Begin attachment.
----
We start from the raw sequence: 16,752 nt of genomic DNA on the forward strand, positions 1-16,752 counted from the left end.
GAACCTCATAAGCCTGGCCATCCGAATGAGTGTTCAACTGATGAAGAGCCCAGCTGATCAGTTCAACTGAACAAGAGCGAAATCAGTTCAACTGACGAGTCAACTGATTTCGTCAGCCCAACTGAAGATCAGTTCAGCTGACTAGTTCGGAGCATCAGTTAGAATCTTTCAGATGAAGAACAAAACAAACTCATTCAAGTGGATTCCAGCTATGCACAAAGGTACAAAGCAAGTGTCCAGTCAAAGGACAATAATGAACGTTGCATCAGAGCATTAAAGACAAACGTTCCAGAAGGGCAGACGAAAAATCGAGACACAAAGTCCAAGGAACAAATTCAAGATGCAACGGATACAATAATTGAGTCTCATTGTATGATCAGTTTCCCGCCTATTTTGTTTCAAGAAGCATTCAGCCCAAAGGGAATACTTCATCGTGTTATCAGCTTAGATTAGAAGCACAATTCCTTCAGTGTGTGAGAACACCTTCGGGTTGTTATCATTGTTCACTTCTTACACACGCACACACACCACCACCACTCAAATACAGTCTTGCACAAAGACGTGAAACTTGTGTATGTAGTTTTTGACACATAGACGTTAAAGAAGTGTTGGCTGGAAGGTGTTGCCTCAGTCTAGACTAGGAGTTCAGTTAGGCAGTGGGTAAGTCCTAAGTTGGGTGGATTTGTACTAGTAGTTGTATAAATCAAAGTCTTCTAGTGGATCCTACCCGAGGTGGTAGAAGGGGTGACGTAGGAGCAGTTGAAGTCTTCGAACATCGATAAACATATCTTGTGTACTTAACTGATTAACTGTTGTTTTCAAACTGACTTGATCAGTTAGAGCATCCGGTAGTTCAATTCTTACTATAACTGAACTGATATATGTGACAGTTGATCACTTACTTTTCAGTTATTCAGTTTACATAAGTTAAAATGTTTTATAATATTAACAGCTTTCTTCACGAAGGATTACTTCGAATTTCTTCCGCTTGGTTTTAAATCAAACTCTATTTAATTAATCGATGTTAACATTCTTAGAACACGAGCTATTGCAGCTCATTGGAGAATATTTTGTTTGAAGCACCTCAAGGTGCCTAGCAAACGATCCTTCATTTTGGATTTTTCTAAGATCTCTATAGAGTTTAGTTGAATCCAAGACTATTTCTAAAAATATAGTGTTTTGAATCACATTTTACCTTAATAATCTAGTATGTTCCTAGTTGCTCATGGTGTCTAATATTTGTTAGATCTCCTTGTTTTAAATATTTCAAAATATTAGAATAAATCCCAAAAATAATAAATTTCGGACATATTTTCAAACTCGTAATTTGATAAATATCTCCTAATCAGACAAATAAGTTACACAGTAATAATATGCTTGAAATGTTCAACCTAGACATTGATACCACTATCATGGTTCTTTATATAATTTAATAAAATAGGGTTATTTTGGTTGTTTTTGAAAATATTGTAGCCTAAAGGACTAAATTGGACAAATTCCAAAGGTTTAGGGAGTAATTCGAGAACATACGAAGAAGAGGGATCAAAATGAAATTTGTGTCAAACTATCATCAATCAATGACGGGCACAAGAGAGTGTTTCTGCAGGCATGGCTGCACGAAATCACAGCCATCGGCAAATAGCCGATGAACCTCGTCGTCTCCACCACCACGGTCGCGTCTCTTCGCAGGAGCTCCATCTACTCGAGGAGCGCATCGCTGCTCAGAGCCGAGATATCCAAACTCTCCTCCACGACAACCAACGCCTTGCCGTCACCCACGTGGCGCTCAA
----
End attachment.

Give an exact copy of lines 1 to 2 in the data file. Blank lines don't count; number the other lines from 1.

We start from the raw sequence: 16,752 nt of genomic DNA on the forward strand, positions 1-16,752 counted from the left end.
GAACCTCATAAGCCTGGCCATCCGAATGAGTGTTCAACTGATGAAGAGCCCAGCTGATCAGTTCAACTGAACAAGAGCGAAATCAGTTCAACTGACGAGTCAACTGATTTCGTCAGCCCAACTGAAGATCAGTTCAGCTGACTAGTTCGGAGCATCAGTTAGAATCTTTCAGATGAAGAACAAAACAAACTCATTCAAGTGGATTCCAGCTATGCACAAAGGTACAAAGCAAGTGTCCAGTCAAAGGACAATAATGAACGTTGCATCAGAGCATTAAAGACAAACGTTCCAGAAGGGCAGACGAAAAATCGAGACACAAAGTCCAAGGAACAAATTCAAGATGCAACGGATACAATAATTGAGTCTCATTGTATGATCAGTTTCCCGCCTATTTTGTTTCAAGAAGCATTCAGCCCAAAGGGAATACTTCATCGTGTTATCAGCTTAGATTAGAAGCACAATTCCTTCAGTGTGTGAGAACACCTTCGGGTTGTTATCATTGTTCACTTCTTACACACGCACACACACCACCACCACTCAAATACAGTCTTGCACAAAGACGTGAAACTTGTGTATGTAGTTTTTGACACATAGACGTTAAAGAAGTGTTGGCTGGAAGGTGTTGCCTCAGTCTAGACTAGGAGTTCAGTTAGGCAGTGGGTAAGTCCTAAGTTGGGTGGATTTGTACTAGTAGTTGTATAAATCAAAGTCTTCTAGTGGATCCTACCCGAGGTGGTAGAAGGGGTGACGTAGGAGCAGTTGAAGTCTTCGAACATCGATAAACATATCTTGTGTACTTAACTGATTAACTGTTGTTTTCAAACTGACTTGATCAGTTAGAGCATCCGGTAGTTCAATTCTTACTATAACTGAACTGATATATGTGACAGTTGATCACTTACTTTTCAGTTATTCAGTTTACATAAGTTAAAATGTTTTATAATATTAACAGCTTTCTTCACGAAGGATTACTTCGAATTTCTTCCGCTTGGTTTTAAATCAAACTCTATTTAATTAATCGATGTTAACATTCTTAGAACACGAGCTATTGCAGCTCATTGGAGAATATTTTGTTTGAAGCACCTCAAGGTGCCTAGCAAACGATCCTTCATTTTGGATTTTTCTAAGATCTCTATAGAGTTTAGTTGAATCCAAGACTATTTCTAAAAATATAGTGTTTTGAATCACATTTTACCTTAATAATCTAGTATGTTCCTAGTTGCTCATGGTGTCTAATATTTGTTAGATCTCCTTGTTTTAAATATTTCAAAATATTAGAATAAATCCCAAAAATAATAAATTTCGGACATATTTTCAAACTCGTAATTTGATAAATATCTCCTAATCAGACAAATAAGTTACACAGTAATAATATGCTTGAAATGTTCAACCTAGACATTGATACCACTATCATGGTTCTTTATATAATTTAATAAAATAGGGTTATTTTGGTTGTTTTTGAAAATATTGTAGCCTAAAGGACTAAATTGGACAAATTCCAAAGGTTTAGGGAGTAATTCGAGAACATACGAAGAAGAGGGATCAAAATGAAATTTGTGTCAAACTATCATCAATCAATGACGGGCACAAGAGAGTGTTTCTGCAGGCATGGCTGCACGAAATCACAGCCATCGGCAAATAGCCGATGAACCTCGTCGTCTCCACCACCACGGTCGCGTCTCTTCGCAGGAGCTCCATCTACTCGAGGAGCGCATCGCTGCTCAGAGCCGAGATATCCAAACTCTCCTCCACGACAACCAACGCCTTGCCGTCACCCACGTGGCGCTCAA